a1 Queen's College, University of Oxford
In this article, I develop a new account of the liberal view that principles of justice (in general) are meant to justify state coercion, and consider its implications for the question of global socioeconomic justice (in particular). Although contemporary proponents of this view deny that principles of socioeconomic justice apply globally, on my newly developed account this conclusion is mistaken. I distinguish between two types of coercion, systemic and interactional, and argue that a plausible theory of global justice should contain principles justifying both. The justification of interactional coercion requires principles regulating interstate interference; that of systemic coercion requires principles of global socioeconomic justice. I argue that the proposed view not only helps us make progress in the debate on global justice, but also offers an independently compelling and systematic account of the function and conditions of applicability of justice.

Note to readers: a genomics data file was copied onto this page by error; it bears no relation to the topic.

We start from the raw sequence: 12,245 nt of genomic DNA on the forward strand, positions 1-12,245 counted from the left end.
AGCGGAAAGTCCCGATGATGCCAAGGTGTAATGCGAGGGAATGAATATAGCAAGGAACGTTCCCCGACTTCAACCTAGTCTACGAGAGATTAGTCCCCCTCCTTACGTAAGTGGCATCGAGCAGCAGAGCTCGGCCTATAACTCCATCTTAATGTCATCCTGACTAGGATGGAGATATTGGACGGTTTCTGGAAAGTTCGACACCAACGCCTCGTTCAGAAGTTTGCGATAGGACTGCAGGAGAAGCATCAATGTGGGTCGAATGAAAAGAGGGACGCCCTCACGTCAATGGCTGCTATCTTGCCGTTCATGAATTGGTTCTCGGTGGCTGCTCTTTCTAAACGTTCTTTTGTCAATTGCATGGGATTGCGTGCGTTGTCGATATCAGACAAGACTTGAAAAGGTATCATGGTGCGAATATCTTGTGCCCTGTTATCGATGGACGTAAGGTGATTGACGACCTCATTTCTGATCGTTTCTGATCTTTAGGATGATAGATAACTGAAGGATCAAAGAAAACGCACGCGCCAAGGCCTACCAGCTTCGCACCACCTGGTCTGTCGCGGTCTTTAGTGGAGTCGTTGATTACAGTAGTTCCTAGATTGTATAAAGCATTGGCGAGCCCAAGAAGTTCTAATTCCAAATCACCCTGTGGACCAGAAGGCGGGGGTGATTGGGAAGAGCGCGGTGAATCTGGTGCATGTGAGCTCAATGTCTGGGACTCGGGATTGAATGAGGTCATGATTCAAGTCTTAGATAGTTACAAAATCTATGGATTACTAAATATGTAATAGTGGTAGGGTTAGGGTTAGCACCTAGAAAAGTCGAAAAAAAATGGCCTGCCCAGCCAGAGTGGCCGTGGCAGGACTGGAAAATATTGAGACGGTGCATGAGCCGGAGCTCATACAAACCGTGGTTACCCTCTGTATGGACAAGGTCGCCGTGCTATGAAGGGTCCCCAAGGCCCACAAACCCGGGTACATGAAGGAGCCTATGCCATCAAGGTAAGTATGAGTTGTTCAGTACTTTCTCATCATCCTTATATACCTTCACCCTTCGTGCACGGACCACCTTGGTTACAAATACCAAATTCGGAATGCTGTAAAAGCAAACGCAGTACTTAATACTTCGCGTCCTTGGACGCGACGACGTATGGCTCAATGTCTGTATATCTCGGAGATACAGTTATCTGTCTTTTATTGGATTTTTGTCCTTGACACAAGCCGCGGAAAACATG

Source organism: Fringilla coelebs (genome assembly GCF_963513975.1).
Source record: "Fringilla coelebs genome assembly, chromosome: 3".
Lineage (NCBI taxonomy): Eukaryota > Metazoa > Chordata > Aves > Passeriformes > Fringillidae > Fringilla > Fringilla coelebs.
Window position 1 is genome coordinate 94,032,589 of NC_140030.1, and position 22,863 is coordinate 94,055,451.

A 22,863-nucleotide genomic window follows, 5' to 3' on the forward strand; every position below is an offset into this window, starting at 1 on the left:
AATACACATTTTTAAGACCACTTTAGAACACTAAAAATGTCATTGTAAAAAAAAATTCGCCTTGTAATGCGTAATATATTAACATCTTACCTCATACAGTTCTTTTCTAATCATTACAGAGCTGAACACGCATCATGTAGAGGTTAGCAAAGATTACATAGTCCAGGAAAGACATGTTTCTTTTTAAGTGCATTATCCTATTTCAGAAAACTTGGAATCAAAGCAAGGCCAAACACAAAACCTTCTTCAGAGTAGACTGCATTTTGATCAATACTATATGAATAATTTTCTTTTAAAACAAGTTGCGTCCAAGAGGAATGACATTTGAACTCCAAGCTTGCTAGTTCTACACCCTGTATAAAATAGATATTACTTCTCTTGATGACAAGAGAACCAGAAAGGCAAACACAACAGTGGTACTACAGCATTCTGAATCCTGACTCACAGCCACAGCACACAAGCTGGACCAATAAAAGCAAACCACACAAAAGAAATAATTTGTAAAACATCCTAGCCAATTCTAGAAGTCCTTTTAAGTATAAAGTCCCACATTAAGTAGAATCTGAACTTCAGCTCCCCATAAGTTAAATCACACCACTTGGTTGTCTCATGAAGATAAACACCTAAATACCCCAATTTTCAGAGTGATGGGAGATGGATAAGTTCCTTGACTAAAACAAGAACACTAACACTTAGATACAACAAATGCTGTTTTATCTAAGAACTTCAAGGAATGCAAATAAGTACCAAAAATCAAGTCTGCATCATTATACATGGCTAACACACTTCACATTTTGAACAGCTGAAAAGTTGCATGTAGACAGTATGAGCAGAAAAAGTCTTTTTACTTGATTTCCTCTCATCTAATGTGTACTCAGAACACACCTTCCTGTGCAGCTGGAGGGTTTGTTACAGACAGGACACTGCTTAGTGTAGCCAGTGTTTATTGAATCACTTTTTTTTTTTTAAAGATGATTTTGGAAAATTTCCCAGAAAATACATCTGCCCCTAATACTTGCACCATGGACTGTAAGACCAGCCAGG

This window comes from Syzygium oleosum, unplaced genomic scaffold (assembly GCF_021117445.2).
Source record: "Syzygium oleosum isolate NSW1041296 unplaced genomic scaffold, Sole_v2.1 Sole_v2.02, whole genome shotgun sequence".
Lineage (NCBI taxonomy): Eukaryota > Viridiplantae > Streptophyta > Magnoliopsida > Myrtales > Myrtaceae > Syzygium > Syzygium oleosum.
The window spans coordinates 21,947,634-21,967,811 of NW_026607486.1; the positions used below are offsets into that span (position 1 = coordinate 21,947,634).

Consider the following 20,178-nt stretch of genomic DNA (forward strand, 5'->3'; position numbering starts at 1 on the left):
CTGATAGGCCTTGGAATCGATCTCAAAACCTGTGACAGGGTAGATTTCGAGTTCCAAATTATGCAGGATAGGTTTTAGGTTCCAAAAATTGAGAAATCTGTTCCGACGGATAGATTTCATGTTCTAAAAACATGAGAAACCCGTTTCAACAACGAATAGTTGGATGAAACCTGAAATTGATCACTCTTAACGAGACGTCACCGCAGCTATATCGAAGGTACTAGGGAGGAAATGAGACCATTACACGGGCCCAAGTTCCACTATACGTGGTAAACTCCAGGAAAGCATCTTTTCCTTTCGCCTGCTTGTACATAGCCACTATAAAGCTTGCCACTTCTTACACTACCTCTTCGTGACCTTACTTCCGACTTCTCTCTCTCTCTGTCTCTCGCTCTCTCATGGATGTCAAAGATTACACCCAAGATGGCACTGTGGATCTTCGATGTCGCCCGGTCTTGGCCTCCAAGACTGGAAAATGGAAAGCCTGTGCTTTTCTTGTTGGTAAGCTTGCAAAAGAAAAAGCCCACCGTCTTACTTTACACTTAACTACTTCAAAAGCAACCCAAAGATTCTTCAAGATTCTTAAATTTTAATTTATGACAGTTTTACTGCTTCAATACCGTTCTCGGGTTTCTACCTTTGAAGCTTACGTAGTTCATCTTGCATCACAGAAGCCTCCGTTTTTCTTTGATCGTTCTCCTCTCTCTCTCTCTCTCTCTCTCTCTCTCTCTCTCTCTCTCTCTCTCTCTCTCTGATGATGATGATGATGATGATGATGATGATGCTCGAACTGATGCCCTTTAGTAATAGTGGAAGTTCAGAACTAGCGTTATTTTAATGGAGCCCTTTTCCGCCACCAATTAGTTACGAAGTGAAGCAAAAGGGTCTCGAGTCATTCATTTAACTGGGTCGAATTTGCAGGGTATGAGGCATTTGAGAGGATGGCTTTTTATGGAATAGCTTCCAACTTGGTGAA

I am indebted to Cécile Laborde, David Miller, Jonathan Wolff and the participants at the CSSJ seminar (Oxford University) for questions and comments, and to Clara Brandi, Bob Goodin, Robert Jubb, Tamara Jugov, Terry MacDonald, Pietro Maffettone, Terry Nardin, David Owen, Miriam Ronzoni, Henry Shue, Kai Spiekermann, Annie Stilz, and Lea Ypi for their detailed feedback on earlier versions. I am also grateful to the anonymous reviewers and the co-editors of the American Political Science Review for their constructive criticisms and suggestions. My biggest thanks go to APSR co-editor Kirstie McClure, who has been an exemplary editor for intellectual generosity, care, and attention, and to Christian List, for his patience in reading and commenting on several drafts of the article, and for his continued encouragement.